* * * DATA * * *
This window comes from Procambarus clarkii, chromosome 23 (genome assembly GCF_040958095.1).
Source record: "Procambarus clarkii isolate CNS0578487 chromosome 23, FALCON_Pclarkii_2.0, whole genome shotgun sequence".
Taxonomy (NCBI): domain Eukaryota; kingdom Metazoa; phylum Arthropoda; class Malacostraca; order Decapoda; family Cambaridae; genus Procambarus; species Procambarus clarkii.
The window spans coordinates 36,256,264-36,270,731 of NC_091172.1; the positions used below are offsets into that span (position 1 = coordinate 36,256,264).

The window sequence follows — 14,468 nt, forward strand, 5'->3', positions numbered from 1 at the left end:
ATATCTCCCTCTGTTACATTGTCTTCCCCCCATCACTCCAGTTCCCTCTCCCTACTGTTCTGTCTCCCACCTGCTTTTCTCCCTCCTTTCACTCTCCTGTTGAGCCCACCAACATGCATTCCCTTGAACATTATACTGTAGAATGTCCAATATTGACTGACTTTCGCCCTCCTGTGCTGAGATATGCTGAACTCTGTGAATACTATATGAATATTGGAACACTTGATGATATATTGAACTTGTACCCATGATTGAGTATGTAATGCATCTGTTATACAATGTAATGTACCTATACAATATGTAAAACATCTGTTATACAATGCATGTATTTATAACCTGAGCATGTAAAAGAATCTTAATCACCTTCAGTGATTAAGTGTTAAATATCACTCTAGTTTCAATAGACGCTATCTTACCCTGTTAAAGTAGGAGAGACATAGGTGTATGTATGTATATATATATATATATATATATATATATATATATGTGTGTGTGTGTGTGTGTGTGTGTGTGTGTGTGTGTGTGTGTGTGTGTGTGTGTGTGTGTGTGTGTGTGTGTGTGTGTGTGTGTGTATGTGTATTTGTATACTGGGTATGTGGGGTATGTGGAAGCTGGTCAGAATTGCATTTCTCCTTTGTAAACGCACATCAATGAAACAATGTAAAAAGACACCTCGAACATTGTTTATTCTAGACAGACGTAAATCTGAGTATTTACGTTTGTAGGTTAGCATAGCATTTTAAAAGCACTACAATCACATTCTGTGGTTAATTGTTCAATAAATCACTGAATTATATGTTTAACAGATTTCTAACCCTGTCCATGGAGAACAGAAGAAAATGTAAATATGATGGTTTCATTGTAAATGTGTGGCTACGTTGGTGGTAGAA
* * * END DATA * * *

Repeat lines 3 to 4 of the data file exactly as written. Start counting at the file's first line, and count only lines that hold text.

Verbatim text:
Taxonomy (NCBI): domain Eukaryota; kingdom Metazoa; phylum Arthropoda; class Malacostraca; order Decapoda; family Cambaridae; genus Procambarus; species Procambarus clarkii.
The window spans coordinates 36,256,264-36,270,731 of NC_091172.1; the positions used below are offsets into that span (position 1 = coordinate 36,256,264).